The disadvantage of Brown, according to appellants, was that it required an additional part. This may not seem significant to those unfamiliar with the disc drive industry, but, in the cost-sensitive and constantly miniaturizing world of disc drive manufacturers, additional pieces of equipment add to the cost of the disc drive and consume valuable real estate in the drive.
Appellants' approach was different from the approach taken in Brown. Instead of adding an additional part, appellants thinned down a portion of the motor casing in the area where the motor attached to the casing. This thinned-down area, referred to as a "compliance area," absorbs most of the kinetic energy produced by the motor because of its reduced thickness, without radiating that energy outward to the remainder of the housing. Appellants maintained in their application that acoustic noise can be significantly reduced using this approach, and without additional parts.
Figure 3 of the appellants' application, reproduced below, shows a partially detailed cross-sectional view of a disc drive according to their invention. The disc drive includes a top housing cover 12A and a bottom housing cover 14A. A motor 16 is attached to the top and bottom covers by screws 32A. A portion of the top and bottom covers 50A is thinned-down in an area extending radially away from the screws 32A. This "compliance area,"
In a first office action, claim 1 was rejected as being anticipated under 35 U.S.C. § 102(b) in view of appellants' admitted prior art and also in view of Brown.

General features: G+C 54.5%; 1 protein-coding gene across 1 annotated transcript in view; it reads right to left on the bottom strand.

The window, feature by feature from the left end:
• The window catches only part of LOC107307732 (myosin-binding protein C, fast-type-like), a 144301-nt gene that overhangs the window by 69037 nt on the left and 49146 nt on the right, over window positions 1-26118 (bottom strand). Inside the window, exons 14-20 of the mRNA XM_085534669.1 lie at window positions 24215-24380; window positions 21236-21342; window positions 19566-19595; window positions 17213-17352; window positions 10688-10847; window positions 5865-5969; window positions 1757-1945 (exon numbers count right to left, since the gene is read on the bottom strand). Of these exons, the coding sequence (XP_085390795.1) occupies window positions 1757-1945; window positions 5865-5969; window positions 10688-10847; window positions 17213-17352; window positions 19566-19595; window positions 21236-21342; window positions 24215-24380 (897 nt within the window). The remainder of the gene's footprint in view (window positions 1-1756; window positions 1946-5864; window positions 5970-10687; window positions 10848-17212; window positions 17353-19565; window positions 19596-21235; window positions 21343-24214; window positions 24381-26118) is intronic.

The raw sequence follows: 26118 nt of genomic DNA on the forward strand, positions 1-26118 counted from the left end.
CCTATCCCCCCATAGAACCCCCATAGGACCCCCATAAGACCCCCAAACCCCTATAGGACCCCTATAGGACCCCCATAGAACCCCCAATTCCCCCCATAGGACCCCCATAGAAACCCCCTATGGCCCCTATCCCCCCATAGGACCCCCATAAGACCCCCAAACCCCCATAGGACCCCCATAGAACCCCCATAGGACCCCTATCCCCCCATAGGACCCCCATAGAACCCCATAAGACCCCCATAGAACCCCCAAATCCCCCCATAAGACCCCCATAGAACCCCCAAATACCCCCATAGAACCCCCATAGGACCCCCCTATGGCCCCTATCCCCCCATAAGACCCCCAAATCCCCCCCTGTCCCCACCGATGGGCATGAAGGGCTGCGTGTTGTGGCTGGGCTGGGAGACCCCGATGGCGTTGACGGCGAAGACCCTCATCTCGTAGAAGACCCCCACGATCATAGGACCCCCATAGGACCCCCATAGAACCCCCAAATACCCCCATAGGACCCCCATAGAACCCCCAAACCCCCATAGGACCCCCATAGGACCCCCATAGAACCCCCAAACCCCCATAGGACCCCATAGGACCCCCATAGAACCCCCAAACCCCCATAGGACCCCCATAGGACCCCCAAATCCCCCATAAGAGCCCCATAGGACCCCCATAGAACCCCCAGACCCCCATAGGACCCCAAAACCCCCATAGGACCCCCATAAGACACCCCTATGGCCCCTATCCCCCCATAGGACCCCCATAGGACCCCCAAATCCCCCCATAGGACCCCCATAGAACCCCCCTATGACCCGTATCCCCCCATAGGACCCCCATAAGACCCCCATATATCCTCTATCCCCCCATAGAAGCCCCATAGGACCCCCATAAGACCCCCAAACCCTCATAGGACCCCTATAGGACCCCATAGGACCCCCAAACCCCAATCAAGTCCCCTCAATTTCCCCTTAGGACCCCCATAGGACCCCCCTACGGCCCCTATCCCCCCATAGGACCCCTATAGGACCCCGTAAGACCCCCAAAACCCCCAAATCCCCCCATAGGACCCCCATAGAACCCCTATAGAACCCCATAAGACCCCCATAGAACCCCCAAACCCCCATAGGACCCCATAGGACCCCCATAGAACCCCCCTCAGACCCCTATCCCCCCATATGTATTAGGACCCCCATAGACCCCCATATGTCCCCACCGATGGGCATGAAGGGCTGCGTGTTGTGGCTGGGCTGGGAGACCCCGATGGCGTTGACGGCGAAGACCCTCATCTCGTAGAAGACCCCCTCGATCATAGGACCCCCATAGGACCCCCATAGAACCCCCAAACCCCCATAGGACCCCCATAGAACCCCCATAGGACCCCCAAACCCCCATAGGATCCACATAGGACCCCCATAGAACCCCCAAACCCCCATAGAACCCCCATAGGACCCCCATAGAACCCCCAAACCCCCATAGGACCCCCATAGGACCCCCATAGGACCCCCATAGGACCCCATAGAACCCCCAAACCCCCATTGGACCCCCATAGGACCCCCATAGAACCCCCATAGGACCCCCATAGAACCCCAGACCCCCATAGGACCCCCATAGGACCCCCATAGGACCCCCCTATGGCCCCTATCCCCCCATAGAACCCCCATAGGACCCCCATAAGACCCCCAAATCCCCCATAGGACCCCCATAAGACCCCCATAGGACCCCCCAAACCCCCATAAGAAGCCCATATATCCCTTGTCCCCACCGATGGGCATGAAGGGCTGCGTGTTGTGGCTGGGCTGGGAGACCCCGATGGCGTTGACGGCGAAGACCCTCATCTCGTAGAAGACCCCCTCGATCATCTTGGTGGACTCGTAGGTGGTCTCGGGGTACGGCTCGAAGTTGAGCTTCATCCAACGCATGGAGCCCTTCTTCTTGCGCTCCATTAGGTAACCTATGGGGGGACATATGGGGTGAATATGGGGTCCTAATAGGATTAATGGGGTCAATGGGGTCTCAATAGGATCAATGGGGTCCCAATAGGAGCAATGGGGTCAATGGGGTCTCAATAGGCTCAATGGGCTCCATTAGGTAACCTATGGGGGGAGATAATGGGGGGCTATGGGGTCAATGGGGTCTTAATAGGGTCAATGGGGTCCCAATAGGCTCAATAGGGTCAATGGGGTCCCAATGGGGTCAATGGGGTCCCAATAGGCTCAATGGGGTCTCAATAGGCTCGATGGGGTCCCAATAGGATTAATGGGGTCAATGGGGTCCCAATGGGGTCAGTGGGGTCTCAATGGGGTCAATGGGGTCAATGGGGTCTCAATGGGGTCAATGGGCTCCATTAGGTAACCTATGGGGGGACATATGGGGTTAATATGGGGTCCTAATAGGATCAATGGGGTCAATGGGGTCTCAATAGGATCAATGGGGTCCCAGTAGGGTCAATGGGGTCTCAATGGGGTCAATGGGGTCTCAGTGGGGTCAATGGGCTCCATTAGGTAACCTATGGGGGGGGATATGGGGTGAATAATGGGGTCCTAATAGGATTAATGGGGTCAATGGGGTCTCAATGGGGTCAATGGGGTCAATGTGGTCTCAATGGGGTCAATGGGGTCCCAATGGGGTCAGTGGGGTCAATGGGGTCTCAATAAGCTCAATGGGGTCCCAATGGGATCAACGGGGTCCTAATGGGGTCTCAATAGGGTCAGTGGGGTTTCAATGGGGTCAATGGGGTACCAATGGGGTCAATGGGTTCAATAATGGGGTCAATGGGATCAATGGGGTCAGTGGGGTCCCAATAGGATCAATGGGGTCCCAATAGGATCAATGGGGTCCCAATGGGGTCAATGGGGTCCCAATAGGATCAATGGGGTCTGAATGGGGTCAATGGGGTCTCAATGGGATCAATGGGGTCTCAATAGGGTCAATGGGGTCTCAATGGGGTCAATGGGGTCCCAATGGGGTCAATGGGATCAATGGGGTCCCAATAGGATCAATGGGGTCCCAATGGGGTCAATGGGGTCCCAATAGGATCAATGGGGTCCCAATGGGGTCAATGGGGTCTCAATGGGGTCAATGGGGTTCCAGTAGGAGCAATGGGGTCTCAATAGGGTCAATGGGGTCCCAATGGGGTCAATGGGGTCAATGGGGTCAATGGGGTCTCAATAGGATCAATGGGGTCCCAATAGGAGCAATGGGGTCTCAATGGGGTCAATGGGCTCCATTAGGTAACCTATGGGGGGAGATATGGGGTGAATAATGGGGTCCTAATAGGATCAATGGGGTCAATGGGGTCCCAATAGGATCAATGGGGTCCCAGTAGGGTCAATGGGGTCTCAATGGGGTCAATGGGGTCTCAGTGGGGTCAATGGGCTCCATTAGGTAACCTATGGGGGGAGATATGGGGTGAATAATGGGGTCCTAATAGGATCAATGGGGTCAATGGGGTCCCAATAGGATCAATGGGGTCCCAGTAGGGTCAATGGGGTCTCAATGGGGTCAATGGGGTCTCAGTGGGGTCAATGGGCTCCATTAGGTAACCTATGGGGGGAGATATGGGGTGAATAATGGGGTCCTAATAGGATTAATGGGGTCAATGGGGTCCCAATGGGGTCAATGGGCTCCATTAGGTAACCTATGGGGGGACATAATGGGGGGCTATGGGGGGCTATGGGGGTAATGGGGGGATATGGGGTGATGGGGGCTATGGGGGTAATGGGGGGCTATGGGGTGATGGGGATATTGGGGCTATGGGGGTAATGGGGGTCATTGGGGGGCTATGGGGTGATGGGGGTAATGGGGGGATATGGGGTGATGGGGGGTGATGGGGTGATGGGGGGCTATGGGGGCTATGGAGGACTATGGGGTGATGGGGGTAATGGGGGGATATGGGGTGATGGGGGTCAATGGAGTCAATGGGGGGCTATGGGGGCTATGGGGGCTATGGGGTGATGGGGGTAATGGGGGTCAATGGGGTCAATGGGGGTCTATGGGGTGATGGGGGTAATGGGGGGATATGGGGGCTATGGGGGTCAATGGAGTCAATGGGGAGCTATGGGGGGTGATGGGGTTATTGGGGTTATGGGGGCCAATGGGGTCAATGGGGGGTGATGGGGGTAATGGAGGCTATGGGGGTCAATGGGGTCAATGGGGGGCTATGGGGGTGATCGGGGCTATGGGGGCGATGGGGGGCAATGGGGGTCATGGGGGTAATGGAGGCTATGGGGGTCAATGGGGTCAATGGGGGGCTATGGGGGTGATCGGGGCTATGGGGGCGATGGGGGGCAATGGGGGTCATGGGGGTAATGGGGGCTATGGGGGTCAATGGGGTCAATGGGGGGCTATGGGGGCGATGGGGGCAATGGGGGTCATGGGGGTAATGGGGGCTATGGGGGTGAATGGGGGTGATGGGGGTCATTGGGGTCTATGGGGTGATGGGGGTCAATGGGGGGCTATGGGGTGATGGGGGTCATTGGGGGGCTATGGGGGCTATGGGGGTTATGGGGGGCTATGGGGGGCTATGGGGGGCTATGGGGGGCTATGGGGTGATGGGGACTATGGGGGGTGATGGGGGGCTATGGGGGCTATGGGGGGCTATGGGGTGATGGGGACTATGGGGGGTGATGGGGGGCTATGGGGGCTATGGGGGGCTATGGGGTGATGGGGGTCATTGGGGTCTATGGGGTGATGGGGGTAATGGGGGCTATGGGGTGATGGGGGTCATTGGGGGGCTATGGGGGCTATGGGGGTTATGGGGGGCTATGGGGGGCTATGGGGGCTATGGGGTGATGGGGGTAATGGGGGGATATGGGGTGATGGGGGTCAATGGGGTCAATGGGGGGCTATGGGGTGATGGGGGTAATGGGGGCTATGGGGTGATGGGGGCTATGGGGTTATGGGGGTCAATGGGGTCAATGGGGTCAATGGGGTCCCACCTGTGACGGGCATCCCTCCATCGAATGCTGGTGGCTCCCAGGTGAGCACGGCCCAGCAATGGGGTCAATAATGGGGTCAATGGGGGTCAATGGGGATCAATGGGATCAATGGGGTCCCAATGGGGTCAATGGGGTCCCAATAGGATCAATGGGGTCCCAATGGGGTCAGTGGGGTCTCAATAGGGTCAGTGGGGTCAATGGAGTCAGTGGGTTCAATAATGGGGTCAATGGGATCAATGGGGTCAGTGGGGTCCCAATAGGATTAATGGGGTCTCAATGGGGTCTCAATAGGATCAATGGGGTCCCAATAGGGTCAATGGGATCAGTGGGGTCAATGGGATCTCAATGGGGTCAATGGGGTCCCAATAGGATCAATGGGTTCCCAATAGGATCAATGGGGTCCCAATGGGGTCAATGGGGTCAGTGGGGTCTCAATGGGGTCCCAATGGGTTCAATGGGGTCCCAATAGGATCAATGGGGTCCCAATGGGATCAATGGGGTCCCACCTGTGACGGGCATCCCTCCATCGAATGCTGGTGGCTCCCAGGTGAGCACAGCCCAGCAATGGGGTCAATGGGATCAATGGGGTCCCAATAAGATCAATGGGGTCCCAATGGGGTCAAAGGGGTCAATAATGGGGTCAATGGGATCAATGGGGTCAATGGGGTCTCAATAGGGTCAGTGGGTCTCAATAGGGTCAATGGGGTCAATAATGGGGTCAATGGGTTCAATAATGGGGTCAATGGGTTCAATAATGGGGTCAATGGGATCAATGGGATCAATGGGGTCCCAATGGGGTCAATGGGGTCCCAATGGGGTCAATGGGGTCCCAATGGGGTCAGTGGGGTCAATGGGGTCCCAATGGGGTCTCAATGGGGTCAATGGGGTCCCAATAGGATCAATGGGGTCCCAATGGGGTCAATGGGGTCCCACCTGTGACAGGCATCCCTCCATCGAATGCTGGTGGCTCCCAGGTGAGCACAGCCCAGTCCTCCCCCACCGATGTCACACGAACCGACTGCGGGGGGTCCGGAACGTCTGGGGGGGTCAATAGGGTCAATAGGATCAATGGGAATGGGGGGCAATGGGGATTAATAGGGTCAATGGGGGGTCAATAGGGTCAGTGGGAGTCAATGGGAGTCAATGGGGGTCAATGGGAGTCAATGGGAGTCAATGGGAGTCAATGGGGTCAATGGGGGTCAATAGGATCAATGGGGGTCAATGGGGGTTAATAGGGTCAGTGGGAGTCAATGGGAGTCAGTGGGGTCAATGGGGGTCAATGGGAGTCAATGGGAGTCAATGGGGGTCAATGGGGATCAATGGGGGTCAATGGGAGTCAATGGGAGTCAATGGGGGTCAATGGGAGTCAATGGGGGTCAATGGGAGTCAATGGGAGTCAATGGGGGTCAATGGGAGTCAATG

In response to this rejection, appellants amended claim 1 as follows, with language removed enclosed in square brackets and language added underlined:
In response to appellants' amendment and related arguments, the examiner entered a new ground of rejection. Claim 1 was rejected under the same section of the statute, Section 102(b), but using a different reference, Biermeier et al., U.S. Patent No. 4,780,777. Biermeier showed a thin, substantially horse-shoe shaped resilient section adjacent the spindle of the drive shaft in a disc drive housing to provide a support for the spindle of a disc and to achieve bearing preload. Biermeier, Col. 4, lines 53-68. According to the examiner, Biermeier showed "a resilient wall region 15 integrally formed on the housing 1 which would impede coupling of vibrations of the excitation source 38 to the support member 1 while maintaining rigidity of the housing assembly." The examiner further stressed that Biermeier does show "an acoustic isolator apparatus which is integrally formed as part of the housing."
The appellants responded by once again amending their claim and by attempting to distinguish the cited reference. Claim 1 after this second amendment read: